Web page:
Family Matters: My Smartphone-Seeking, Money-Hungry Relatives Ain’t Too Proud To Beg–And I’m Sick Of It

October 20, 2015  |  

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You know what’s incredibly annoying?

When family members you’ve seen less than a handful of times contact you about buying them a pricey gadget or product that you can’t even afford to have in your possession at the moment. And yet, they assume you have two, or three, of everything collecting dust in your home.

This is something that I, as well as many of my colleagues, have had to deal with.

It’s that needy relative who lives in a place far off, maybe even in another country, and still expects you or your loved ones to provide them with things they need, but mostly, things they want. The cousin in Guyana who wants Jordans. The aunt in Barbados who wants an iPhone. The sister-in-law in Britain who wants you to buy everything she wrote down on a long list from Macy’s and bring it with you when you visit.

I’ve probably already mentioned to you that I’m Nigerian, and something a lot of Nigerians do when they travel back home is put aside things for their relatives. A bag full of new or gently-used clothes here and there. Toys for the kids. A little bit of this, a little bit of that. My father is going back home this week to help say goodbye to one of his childhood friends. Surprisingly, it’s not the bereaved family in need of money or items, but rather, his siblings who are making requests.

You think wealth inequality is bad here? It doesn’t compare to how things are back home. Rich Nigerians are extremely rich while impoverished ones struggle daily. Those in between struggle to find work and keep it, and that’s where some of my relatives find themselves. And I get that. But the things they often ask for feel over the top. A smartphone? A new car? Even my uncle, who has opened a few businesses back home, still expects my dad, retired, to give him a few thousand here and there. Once you start offering handouts, everybody wants something. But since leaving full-time work behind, my dad is nowhere near Oliver “Daddy” Warbucks.

I was worried about asking my father to contribute, if possible, to my wedding next year (God willing) as I assumed he needed to hold onto his funds as a retiree. I don’t want to drain their only source of income. But as it turns out, he’s giving a lot of those funds to able-bodied grown men and women. And that pisses me off.

But I’m not pissed with my dad. You see, I know firsthand the lightweight pressure put on folks to give up what you’ve got for a relative, so I can’t even imagine the heavyweight pressure my father deals with.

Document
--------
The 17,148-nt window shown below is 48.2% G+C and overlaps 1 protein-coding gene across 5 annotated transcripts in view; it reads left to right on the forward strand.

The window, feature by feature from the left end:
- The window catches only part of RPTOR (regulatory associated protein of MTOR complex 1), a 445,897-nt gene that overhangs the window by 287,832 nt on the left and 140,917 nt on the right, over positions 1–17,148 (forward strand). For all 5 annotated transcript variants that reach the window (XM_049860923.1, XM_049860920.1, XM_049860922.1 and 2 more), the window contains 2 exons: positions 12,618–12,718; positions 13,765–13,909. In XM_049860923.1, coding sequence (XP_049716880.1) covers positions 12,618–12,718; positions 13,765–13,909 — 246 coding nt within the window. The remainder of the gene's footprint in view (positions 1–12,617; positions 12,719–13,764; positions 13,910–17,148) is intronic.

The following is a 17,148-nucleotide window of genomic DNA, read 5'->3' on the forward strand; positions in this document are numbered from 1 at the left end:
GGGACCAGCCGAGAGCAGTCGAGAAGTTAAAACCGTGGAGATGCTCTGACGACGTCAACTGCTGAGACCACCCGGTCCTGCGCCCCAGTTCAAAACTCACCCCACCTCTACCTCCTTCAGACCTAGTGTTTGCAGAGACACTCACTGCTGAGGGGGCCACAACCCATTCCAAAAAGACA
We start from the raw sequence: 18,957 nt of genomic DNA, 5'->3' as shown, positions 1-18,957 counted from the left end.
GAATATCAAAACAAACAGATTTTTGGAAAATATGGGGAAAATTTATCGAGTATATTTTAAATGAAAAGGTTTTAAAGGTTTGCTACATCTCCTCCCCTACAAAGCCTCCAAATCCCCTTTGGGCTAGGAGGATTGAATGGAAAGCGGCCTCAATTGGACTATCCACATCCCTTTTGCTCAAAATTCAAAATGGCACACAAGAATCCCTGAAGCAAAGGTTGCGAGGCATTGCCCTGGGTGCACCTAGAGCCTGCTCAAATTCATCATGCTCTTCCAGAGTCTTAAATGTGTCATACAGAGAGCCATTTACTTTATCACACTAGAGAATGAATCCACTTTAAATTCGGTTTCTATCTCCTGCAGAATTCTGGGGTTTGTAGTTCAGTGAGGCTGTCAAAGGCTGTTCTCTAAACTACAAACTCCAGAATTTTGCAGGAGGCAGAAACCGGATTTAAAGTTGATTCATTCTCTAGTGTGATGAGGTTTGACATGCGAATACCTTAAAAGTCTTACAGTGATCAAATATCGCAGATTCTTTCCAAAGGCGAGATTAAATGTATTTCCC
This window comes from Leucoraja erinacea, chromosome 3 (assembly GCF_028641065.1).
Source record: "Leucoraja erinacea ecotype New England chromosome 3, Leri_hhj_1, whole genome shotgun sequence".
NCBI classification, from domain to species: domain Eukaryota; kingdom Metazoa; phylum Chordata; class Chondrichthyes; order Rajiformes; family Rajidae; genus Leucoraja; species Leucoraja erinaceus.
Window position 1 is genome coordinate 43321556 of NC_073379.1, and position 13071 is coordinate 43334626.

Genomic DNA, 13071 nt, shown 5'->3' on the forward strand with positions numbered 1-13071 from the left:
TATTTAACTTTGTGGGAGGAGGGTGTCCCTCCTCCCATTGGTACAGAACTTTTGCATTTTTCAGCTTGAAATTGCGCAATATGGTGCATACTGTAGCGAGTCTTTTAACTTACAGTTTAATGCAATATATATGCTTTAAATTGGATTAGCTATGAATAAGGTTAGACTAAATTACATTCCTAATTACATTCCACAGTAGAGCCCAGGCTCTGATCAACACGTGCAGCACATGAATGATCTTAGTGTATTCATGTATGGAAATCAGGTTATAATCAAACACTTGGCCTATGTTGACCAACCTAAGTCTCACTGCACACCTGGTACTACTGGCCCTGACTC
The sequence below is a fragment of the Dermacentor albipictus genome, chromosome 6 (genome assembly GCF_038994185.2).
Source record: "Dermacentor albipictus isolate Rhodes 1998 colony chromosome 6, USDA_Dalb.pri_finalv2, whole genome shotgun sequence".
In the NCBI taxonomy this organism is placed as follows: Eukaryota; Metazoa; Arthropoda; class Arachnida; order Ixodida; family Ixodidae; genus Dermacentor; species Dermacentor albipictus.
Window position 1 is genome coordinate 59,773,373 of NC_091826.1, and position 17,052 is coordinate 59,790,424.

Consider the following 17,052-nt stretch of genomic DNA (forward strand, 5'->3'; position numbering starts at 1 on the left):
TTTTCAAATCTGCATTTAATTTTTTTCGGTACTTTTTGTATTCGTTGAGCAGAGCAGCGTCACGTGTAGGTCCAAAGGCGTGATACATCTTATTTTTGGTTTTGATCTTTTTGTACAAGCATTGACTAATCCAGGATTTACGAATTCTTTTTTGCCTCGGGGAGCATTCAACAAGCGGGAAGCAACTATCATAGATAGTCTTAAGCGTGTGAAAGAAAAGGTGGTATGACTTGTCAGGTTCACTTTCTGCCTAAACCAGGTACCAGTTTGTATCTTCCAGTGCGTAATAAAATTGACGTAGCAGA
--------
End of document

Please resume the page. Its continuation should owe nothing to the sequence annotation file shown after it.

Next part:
A few years ago, as I prepared to take the nearly eight-hour flight to Nigeria, one of my cousins, who was about 20 at the time, reached out to me. His message, via Facebook, started off sweet enough. He said hello and asked me how I was doing, and I assumed he was trying to catch up before seeing me for the first time in six years.

Psych!

He knew I had just graduated from college and was living on my own, so he was ready and willing to ask me for something. And not just anything: A Blackberry phone and a laptop.

“I don’t know if getting me a Blackberry or a laptop for my school would be too big a request. Please, cousin, I really do need it.”

I was taken aback. But considering that I wasn’t doing that well for myself straight out of school (and I only heard from him every once in a while),  I kept it real.

“Yeah, that’s a big request. Lol That stuff isn’t cheap, and I just got out of school so I can’t help you with that. Sorry”

Instead of accepting what I had to say, he got defensive.

“You can easily get a secondhand laptop there. If you can, please help me.”

When I told him that money, Blackberry phones and laptops don’t grow on trees and that I didn’t understand why he needed a Blackberry of all things for school, he admitted that he just wanted to have one for the picture quality. You know, to stunt on social media.

Womp. Womp. Womp.

I couldn’t help him, and, as it turned out, neither could my sister, whom he reached out to around the same time. Eventually, he let me know almost a year later that, of course, my father had given him the laptop he needed–when he informed me that he needed me to help him fix an issue with it.

It’s always something.

And I mean that. Whether it’s money, electronics, cars, clothes or a place for a friend, cousin or friend of a friend to stay when they’re in your area, my relatives and family friends ain’t too proud to beg. And while I have no problem helping out who I can and saying “no” to whomever I can’t, my father, on the other hand, feels obligated to provide. I realized this after, stressed and irritated by being called a “Yankee” by some of his siblings and being expected to dole out naira left and right, my father lost his composure during our first trip back home as a family 15 years ago. Exasperated in the wee hours of the morning as he prepared to bury his own father.

Giving is swell and all, but I worry that he’s going to be taken advantage of to the point that he will find himself in a financial hole. And instead of chipping in to help him out, my relatives will run to the next family member in order to get broke off.

Or worse, they’ll start calling my phone.

Can you relate? How do you deal with family members who almost always come at you with their hand out?

 

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